Dear WJC Family,
We’re going to be okay. I just wanted to remind you of that, because there are lots of people and organizations out there sending us a different message. Don’t get me wrong—these are risky times in many ways and I get that things feel different than they did a few months ago. They are different, in fact. And yet there were lots of risks involved in living six months ago too —bad things happened to us and to people we knew. Why does this all feel so different now?
I believe that part of it is the uncertainty. Six months ago, we felt like we had a pretty good handle on the risks around us and could, therefore, manage them to a level that made us comfortable. Now, it’s not that so much has changed, but that we are disoriented and unsure how to manage the risks. The questions before us are new. A few months ago the question was: What am I comfortable doing, (knowing the risks in the world)? Today the question is: What are the risks and how do I reduce/manage them? That can indeed be paralyzing. The constant headlines, talking heads, and leaders adding anxiety and confusion do not help. This question is becoming all the more poignant and difficult as regulations are reduced and activities once again open up to us.
The truth is, however, that these are not new circumstances for the Jewish people. Much of Jewish wisdom is built to deal with a history that included an uncertain future. One lesson we learn from that history is that the more our decisions are based on core beliefs and values, and the less on the changing times and outside stimulus, the more steadily we will be able to guide ourselves and our families. Whether it is how to manage life in the time of coronavirus or how to make a difference regarding systematic inequality and injustice, the first question should not be what are others doing or saying. Rather, we should be asking: What are my core beliefs and values? What do I learn from the Torah and my faith and my family and my life experience, and how do I stay true to those principles? By guiding ourselves in this way we can stay on course even when we are navigating in a fog. For more on using Jewish GPS, and how we glean that lesson from this week’s Torah portion, check out my weekly Torah Talk, “Leadership with Values” by clicking on the video link below.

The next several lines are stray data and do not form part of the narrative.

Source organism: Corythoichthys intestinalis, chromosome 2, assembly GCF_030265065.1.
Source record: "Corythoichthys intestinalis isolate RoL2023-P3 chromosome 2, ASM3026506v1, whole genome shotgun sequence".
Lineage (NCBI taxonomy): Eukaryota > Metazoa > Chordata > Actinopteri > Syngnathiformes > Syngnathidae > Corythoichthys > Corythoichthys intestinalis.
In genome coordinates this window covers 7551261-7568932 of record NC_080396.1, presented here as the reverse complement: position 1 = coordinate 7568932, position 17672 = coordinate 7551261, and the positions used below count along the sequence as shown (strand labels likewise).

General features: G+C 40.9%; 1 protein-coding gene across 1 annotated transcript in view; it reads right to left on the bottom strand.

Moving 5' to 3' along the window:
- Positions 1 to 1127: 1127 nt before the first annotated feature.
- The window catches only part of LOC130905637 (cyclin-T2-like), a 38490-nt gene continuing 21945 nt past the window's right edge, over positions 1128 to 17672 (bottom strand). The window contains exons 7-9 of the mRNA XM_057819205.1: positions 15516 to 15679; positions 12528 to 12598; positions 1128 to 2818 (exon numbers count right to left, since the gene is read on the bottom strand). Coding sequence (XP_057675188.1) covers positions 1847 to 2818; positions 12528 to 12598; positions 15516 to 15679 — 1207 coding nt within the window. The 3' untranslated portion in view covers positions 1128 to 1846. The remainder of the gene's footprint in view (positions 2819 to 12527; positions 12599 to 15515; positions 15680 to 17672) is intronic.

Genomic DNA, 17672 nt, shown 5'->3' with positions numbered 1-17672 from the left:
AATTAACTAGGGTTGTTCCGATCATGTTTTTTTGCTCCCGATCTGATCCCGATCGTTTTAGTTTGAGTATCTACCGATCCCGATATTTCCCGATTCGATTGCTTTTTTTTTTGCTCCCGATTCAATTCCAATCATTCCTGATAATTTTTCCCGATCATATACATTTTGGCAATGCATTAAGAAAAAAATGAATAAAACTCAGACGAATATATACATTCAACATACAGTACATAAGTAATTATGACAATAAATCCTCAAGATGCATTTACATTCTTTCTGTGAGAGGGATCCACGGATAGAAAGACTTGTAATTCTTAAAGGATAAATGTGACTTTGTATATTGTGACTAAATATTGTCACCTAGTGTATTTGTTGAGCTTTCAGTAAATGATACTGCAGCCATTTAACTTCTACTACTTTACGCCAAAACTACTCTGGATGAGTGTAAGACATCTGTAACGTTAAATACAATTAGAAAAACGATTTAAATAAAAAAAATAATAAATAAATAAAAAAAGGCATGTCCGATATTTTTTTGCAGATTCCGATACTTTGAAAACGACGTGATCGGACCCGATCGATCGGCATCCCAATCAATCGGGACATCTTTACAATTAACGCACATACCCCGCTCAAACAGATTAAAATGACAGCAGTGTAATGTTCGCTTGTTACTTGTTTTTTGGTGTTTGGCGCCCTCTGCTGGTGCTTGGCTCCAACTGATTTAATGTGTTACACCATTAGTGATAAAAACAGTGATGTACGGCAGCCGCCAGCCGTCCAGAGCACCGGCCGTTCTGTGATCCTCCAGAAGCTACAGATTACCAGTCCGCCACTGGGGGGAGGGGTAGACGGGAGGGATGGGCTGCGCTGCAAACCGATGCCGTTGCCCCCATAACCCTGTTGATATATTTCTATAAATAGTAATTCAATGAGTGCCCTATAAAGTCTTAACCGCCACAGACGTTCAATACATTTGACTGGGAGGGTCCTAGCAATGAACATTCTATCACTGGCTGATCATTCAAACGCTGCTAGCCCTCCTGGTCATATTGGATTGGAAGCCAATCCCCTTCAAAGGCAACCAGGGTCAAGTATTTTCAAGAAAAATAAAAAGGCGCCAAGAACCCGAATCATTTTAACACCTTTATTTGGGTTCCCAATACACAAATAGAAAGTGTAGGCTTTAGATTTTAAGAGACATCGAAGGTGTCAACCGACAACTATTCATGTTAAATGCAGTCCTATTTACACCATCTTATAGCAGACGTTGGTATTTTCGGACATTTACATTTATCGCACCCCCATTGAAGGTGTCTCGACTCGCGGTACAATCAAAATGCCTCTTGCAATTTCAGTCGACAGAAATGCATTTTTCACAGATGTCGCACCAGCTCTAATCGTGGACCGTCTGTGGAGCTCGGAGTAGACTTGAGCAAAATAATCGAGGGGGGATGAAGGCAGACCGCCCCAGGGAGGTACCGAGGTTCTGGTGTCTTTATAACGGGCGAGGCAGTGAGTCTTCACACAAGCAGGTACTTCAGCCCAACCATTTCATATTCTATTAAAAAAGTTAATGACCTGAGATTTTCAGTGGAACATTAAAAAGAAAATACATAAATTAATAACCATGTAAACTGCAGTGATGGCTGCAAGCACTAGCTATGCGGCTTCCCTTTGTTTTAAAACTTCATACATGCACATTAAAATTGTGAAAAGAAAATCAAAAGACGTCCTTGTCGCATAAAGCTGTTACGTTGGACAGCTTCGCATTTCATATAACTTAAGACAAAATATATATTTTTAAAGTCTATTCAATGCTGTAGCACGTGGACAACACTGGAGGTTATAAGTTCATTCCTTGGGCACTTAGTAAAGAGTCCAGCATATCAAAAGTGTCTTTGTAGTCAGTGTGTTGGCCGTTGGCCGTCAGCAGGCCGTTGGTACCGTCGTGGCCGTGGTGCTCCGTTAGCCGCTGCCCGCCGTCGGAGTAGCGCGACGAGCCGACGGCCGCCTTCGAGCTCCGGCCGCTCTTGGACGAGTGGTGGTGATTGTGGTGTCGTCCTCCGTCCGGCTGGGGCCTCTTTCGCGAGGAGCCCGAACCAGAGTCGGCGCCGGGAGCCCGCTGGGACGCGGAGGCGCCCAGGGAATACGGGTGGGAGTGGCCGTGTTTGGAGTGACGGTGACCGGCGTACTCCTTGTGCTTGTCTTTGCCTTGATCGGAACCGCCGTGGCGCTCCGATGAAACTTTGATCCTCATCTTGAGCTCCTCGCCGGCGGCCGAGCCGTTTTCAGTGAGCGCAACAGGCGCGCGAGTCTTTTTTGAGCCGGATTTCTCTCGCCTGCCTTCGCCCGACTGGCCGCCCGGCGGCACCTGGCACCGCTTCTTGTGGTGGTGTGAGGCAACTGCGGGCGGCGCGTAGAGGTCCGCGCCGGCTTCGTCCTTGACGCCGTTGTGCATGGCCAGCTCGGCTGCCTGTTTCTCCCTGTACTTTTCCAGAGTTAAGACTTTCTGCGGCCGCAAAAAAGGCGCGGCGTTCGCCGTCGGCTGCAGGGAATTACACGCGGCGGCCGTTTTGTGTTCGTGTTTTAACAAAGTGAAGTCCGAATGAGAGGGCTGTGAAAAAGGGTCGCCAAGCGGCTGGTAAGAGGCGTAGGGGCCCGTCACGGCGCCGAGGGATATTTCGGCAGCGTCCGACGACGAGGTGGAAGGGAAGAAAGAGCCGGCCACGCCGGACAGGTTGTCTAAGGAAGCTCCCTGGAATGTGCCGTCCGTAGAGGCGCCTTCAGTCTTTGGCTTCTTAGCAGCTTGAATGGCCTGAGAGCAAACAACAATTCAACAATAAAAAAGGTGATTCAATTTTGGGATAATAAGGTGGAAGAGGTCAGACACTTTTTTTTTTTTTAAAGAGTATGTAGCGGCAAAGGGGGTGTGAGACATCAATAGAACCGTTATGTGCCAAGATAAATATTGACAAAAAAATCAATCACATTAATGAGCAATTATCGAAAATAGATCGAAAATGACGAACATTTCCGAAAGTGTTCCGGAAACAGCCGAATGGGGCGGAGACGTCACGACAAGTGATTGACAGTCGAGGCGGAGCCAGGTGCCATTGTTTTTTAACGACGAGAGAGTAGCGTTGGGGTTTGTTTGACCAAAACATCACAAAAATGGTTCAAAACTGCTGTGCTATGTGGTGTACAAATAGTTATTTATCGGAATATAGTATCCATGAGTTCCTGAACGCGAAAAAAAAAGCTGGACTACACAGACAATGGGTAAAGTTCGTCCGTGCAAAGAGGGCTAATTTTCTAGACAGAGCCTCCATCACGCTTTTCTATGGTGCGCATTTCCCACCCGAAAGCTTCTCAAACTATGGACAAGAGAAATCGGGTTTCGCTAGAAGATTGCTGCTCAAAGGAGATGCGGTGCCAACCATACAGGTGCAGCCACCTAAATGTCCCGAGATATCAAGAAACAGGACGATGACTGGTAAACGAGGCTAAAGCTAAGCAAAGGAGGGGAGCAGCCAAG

We are looking forward to sharing Shabbat with you. Please note that our Ta’am Shabbat – Taste of Shabbat service – will begin 15 minutes earlier, at 5:45pm. Havdalah will again be at 9:20 Saturday night.
I am pleased to report that our first Saturday morning in the chapel was successful. We will continue to experiment with how to make those services as meaningful and engaging as possible. This Shabbat Cantor Ethan will join us from his home (all carefully orchestrated to comply with the rules of Shabbat and the halachot of being the prayer leader), and I know I am looking forward to hearing his beautiful voice leading parts of our service once again. I hope you will join us virtually at 10:00am tomorrow. For a reminder of how to log in in advance click here. And remember we have siddurim and chumashim available for contactless pick up here at the synagogue if you need one to follow along. Also, if you are interested in attending a Shabbat morning service (currently limited to 12 participants) let me know in an email.
Wishing all the dads out there a Happy Father’s Day and…
See you in shul or online,